Discovering African American History in Rural Ohio
Knox County, Ohio has been home to Black residents from the earliest days of settlement of the region by non-indigenous persons. As a consequence of their small numbers, the history of Black folks of the area was largely over-looked, if not outright ignored, by the mainstream press, academicians, and local historians. Although living and working closely with their White neighbors, the Black community, forced by custom and convention and inspired by other "colored" people living in communities both large and small, built parallel, albeit segregated, institutions to meet their social, economic, and spiritual needs. The establishment of these archives was intended to open a window into the fascinating world of African American life and experience in rural Ohio as well as advance the reclamation of the proud histories of the invisible people who occupied "the community within."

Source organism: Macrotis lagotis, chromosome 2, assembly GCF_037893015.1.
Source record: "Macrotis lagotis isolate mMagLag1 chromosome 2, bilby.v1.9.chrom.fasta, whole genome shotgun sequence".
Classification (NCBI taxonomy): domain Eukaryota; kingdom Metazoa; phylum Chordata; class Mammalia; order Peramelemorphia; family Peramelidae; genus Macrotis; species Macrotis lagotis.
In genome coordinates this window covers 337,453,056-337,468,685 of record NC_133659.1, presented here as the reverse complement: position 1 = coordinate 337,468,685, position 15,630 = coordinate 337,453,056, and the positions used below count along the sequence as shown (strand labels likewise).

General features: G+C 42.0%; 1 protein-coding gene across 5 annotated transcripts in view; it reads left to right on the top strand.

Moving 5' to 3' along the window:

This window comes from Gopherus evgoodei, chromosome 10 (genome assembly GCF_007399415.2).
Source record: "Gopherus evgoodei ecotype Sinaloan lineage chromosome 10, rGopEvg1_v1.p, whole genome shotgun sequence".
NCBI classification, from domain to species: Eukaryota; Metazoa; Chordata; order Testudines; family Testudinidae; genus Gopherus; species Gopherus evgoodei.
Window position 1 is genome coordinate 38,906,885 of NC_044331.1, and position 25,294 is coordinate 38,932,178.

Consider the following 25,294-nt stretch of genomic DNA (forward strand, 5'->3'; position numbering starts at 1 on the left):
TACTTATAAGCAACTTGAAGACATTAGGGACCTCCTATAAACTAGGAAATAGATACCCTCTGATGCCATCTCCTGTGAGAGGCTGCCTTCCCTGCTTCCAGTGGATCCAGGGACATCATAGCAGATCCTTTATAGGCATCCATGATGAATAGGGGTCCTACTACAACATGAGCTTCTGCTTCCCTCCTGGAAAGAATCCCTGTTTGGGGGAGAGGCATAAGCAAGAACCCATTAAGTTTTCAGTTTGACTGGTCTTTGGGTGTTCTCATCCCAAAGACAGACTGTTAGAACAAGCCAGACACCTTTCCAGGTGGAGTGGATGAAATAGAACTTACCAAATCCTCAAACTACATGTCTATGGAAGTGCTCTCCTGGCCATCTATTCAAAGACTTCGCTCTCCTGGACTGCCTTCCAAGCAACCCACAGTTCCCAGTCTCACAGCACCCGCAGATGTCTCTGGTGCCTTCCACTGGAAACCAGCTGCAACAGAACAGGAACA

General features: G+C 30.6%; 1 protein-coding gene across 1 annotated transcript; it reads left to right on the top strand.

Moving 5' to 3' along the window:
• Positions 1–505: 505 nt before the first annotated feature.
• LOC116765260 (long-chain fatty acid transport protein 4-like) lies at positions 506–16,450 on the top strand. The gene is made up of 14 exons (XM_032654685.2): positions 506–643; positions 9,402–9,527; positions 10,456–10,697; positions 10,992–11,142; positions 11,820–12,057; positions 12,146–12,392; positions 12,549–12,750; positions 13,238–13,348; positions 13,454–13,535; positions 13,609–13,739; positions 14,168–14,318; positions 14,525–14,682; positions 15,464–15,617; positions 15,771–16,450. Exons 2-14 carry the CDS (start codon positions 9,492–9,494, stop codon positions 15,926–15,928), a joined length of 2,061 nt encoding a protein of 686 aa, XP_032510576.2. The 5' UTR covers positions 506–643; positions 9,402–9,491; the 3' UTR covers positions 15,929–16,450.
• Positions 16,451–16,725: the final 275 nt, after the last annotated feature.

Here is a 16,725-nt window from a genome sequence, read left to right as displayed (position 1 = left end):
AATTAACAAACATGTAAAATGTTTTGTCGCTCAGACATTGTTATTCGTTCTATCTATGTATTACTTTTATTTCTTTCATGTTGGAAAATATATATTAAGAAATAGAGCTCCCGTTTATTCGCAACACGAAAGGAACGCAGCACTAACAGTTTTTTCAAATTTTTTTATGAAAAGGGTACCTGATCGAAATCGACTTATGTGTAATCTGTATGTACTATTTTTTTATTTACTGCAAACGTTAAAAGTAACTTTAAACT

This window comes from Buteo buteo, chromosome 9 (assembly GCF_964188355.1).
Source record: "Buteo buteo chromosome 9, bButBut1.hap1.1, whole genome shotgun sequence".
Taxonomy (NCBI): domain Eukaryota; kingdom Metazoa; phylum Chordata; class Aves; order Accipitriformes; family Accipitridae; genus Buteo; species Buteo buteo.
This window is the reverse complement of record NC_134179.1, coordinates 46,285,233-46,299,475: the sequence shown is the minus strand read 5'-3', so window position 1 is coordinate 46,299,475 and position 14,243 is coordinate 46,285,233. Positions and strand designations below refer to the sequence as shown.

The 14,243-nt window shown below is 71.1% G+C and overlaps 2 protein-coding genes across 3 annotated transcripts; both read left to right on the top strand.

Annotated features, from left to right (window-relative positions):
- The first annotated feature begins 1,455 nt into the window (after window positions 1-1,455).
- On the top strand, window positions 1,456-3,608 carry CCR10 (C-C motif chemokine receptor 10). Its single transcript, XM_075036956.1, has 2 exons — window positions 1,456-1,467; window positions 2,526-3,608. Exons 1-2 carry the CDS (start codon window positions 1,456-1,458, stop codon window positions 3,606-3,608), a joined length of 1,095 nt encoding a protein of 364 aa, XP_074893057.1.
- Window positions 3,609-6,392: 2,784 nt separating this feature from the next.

These Archives are made possible, in part, by funding from the Ohio Humanities Council in addition to continuing support from Kenyon College and the Rural Life Center. Use of the items in these archives are limited to non-commercial uses, and contingent upon the proper acknowledgment of the Rural Life Center at Kenyon College.